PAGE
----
A cooperative is an interesting concept. In elementary school we learn to cooperate with others by simply “playing nice.” Utilized as a business model, a cooperative offers two main components: one, to fund aspects of the business; and two, to support a community mindset or goal.
Some may be familiar with REI Cooperative. Outdoor enthusiasts sustain the nationwide company through product sales and lifetime memberships. They’re rewarded with a yearly dividend, a percentage of dollars spent throughout the year, and various workshops and discounts annually. A portion of the profits goes back to wilderness-centric charities.
Locally, Tidal Creek Co-op offers a piece of its proverbial pie through annual equity ownership. As Wilmington’s community-owned natural grocery store, Tidal Creek has been a nonprofit for more than 30 years.
While our area is no stranger to such business, Wilmington will be welcoming its first cooperative brewery in coming months. Located in the Soda Pop District at the corner of Princess and 10th streets, Tidewater Brewing Company will join the ranks of two other cooperative North Carolina breweries, both based in the Triad. The enterprise is founded by three local brewing alumni: Ethan Hall, Lydia Berzonsky and John Horton. The team is hoping to open in June.
Hall began his career 14 years ago when he founded Azalea Coast Brewing. Life led him through a sales director position at Millennium Beverage distributing and as head brewer for Thomas Creek Brewery in Greenville, SC. Most recently, he was the former head brewer for Wilmington’s Ironclad Brewery.
Berzonsky is a brewer and lab technician, with a degree in biology and will be responsible for ensuring quality control at Tidewater. Prior to involvement in the brewery, Horton was the director of operations for Cape Fear Beer Festival and Cape Fear Brewing Company, also recognized as Kind Beers. The trio is joined by a handful of investors and craft-beer enthusiasts, but the founding members are taking a different approach to their endeavor.
“We’ve done something kind of interesting for the brewery, following somewhat the model of Burlington Beer Works, Sebastian Wulfrom’s new place in Burlington, NC [as well as] Lucky City Brewing in Reidsville, NC,” Hall shares. “We’re actually selling cooperative ownerships in the brewery. We’re releasing 1,000 shares initially, at $200 per share is a lifetime buy-in. We’ll create a customer loyalty program, like REI does.”
The loyalty program will be dubbed “Sand Dollars,” wherein cooperative members will receive a gift card up to 10 percent of the yearly total spent in the taproom. Likewise, owners can vote for two seats on the board of directors and have an opportunity to serve if they choose. Tidewater intends to host quarterly owners-only events and offer first dibs on limited beer releases. “We’ll have some focus groups where our membership can bring things to the board, where they help make decisions on what beers are coming down the pipe next,” Hall details.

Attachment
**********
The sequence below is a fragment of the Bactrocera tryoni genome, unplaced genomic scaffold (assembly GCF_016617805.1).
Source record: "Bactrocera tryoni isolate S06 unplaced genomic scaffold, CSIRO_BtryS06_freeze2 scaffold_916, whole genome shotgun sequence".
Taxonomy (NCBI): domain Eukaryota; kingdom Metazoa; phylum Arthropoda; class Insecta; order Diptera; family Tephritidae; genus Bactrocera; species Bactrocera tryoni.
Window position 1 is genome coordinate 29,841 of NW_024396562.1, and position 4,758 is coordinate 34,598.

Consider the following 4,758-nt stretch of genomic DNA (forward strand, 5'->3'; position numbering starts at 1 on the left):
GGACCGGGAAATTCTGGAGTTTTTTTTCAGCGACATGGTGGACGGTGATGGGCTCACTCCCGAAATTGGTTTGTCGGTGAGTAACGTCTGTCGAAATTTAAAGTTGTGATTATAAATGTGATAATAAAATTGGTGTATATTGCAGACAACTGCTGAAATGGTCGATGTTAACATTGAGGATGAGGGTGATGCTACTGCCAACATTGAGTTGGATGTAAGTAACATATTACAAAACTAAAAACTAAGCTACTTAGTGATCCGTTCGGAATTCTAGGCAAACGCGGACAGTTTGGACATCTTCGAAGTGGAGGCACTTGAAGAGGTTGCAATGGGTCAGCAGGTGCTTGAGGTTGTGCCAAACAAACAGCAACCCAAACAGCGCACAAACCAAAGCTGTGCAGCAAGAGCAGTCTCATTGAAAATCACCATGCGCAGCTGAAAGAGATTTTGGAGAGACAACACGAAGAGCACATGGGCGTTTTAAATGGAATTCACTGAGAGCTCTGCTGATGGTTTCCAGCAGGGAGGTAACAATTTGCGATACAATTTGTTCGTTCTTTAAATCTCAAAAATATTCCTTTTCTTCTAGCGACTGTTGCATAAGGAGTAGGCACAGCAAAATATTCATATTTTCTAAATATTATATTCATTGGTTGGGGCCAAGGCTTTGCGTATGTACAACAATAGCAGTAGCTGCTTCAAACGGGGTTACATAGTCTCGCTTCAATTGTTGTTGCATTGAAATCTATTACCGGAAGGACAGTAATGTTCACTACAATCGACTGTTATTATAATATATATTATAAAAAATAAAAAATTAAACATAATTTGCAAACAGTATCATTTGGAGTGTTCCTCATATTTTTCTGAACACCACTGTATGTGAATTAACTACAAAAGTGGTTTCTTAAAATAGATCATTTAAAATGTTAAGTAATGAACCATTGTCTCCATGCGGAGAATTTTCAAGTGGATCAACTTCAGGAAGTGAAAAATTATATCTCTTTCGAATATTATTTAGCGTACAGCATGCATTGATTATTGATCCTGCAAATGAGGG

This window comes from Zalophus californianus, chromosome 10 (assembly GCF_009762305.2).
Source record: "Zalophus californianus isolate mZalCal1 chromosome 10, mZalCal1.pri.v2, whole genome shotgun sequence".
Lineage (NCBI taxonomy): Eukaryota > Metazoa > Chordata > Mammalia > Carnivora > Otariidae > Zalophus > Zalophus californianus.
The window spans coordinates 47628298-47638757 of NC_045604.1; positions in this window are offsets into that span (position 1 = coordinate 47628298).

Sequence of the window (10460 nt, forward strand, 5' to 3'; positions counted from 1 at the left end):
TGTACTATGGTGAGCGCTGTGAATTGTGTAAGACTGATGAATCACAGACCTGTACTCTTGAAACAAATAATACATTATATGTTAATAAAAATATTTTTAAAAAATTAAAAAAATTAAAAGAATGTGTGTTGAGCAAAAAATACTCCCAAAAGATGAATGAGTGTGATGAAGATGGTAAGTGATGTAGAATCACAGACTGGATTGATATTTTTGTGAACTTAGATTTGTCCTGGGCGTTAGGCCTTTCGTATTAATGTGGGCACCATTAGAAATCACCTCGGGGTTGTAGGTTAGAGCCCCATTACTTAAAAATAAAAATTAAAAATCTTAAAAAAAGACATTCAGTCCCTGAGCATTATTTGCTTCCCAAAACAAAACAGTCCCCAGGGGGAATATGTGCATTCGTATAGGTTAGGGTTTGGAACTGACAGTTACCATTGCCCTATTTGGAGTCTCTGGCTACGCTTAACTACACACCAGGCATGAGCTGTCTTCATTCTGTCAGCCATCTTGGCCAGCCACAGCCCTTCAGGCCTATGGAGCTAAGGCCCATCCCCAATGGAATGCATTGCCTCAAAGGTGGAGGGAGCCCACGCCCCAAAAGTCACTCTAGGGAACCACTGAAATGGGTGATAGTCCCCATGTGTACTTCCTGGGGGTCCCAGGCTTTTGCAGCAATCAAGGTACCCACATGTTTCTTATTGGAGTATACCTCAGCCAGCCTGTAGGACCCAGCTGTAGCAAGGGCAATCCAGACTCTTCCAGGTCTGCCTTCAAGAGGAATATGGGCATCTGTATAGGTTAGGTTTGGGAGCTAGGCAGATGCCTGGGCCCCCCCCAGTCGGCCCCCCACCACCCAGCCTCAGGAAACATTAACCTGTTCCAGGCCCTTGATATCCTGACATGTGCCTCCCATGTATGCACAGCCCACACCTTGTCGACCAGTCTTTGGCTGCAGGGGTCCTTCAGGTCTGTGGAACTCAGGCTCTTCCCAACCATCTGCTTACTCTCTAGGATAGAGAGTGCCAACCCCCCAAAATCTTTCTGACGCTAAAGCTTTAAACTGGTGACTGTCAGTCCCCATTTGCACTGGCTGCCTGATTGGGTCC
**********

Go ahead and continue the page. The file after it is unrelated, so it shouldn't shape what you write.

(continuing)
While the goals of the cooperative are to fund big-ticket items for the brewery, such as a canning line or satellite taprooms, Hall’s main goal is to create a more personable atmosphere. Guests are owners and they, too, can take a sense of pride in the business.
“It was just something different,” he tells. “To me it seems like it’s going to be more of a neighborhood brewery, considering what the development will be for the whole area,” Hall divulges, citing rumors of new housing, office space, restaurants, and possibly a grocery store joining the Soda Pop District.
Hall and Horton found the location, the former garage for Coca-Cola vehicles, roughly two years ago. The equipment from Azalea Coast was being leased to Beer Army in Trenton, NC. When Beer Army relinquished its brewing side of the business, Hall had the equipment ready to go. As longtime members of the local brewing community, Horton and Hall linked up to pursue a new avenue in 2018.
The duo scooped up the cooler and some furnishings from the former Old Chicago restaurant on Market Street, including several booths and barstools, to fill the 2,500-square-foot taproom. The atmosphere of Tidewater will be reminiscent of English or Irish pubs—warm and lived in, only with a coastal twist.
“Roughly 6,200 square feet will be for brewing space, including Lydia’s lab and a specialty grain storage area,” Hall describes. “Our goal is to have two grain silos outside, so our specialty malts will go in the room, but then our silos will have all of our base malt in it.”
As for core, year-round beers, patrons can expect a lager Berzonsky and Hall developed at Ironclad, which garnered a gold medal at the 2016 Carolina Championship of Beer. Nash Fralick was Hall’s assistant brewer at Ironclad and will be rejoining him at Tidewater. Together they developed a red ale the team will revisit at the new space. Hall’s Navigator Lager, a 10.5-percent doppelbock from Azalea Coast, will be pursued as well. From there they plan to experiment with hoppy beers and other unique varieties.
Folks can expect a taproom to open eventually near Hampstead, possibly featuring a pilot system in which limited releases will be brewed on-site. If successful, they’ll make their way to Princess Street for larger production.
While Burlington Beer Works raised over $400,000 through the co-op to date, and the thought of future investments seems fruitful, Hall’s main goal is to reach a more involved consumer. “Something to make it a little more personable,” he says. “I wanted people to be able to feel like this is the place they can come hang out.”
For more information on purchasing shares of Tidewater or to follow development, visit www.tidewaterbrewing.com.